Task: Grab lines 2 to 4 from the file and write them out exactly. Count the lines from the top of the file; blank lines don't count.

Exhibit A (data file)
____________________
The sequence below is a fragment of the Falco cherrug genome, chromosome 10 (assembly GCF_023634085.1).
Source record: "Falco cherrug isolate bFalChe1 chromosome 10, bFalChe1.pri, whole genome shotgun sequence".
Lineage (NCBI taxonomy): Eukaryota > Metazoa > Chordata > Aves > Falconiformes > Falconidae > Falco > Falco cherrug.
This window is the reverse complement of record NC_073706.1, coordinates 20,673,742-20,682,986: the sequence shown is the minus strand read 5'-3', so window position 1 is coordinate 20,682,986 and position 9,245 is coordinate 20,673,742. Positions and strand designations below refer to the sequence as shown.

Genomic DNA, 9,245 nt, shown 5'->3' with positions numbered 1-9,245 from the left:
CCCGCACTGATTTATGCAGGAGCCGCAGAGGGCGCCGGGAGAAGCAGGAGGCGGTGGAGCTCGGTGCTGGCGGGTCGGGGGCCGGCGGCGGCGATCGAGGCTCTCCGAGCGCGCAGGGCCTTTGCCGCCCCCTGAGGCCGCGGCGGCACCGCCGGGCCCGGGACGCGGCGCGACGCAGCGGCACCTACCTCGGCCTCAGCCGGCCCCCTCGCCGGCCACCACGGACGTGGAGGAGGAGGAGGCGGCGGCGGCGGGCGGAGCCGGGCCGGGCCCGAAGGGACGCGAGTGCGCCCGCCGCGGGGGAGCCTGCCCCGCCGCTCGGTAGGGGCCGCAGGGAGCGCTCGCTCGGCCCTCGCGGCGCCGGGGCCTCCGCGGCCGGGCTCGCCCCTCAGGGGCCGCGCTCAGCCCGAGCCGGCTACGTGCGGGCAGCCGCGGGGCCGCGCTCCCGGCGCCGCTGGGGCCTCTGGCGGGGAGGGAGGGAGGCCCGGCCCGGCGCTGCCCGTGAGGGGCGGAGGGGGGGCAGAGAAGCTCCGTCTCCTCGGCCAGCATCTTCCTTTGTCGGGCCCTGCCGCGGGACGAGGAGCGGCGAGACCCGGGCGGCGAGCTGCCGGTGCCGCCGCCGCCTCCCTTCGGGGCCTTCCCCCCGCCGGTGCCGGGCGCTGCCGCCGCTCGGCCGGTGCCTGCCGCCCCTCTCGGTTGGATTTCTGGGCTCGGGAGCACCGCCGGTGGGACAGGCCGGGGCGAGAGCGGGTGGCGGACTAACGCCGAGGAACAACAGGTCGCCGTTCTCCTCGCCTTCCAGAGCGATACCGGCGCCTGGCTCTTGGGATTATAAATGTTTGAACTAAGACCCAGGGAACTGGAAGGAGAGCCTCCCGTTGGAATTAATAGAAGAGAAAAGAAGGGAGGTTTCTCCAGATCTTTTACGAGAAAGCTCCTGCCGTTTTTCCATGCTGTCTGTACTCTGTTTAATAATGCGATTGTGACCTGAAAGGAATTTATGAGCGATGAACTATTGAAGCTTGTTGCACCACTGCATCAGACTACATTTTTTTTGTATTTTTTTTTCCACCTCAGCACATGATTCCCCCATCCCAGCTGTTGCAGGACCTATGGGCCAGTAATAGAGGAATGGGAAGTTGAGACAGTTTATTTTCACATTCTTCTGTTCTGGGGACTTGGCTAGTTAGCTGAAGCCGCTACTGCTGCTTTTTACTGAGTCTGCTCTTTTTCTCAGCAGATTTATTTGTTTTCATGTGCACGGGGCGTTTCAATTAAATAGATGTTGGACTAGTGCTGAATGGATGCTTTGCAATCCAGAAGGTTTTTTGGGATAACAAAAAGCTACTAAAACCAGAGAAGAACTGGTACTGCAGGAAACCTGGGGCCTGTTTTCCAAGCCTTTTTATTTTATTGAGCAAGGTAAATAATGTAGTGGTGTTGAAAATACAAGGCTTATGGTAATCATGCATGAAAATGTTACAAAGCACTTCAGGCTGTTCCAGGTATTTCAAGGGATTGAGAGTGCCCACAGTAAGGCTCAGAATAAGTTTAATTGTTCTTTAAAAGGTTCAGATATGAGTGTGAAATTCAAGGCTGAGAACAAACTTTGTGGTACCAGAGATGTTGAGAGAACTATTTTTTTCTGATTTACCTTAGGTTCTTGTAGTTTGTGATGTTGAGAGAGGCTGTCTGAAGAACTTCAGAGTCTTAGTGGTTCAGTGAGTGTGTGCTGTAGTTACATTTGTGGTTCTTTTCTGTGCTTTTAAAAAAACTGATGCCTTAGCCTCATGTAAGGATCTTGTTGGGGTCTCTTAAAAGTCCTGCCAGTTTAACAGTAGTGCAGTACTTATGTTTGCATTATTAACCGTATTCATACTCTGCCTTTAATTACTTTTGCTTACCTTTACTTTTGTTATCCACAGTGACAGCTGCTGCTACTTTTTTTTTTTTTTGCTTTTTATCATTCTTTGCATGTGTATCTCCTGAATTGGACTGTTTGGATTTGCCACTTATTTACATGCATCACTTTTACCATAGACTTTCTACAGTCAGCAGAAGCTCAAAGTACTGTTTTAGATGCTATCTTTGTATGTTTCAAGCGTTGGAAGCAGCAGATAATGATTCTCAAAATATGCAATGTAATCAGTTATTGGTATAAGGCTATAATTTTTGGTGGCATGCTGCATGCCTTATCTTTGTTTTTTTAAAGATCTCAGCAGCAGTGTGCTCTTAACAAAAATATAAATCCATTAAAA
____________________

Source record: "Falco cherrug isolate bFalChe1 chromosome 10, bFalChe1.pri, whole genome shotgun sequence".
Lineage (NCBI taxonomy): Eukaryota > Metazoa > Chordata > Aves > Falconiformes > Falconidae > Falco > Falco cherrug.
This window is the reverse complement of record NC_073706.1, coordinates 20,673,742-20,682,986: the sequence shown is the minus strand read 5'-3', so window position 1 is coordinate 20,682,986 and position 9,245 is coordinate 20,673,742. Positions and strand designations below refer to the sequence as shown.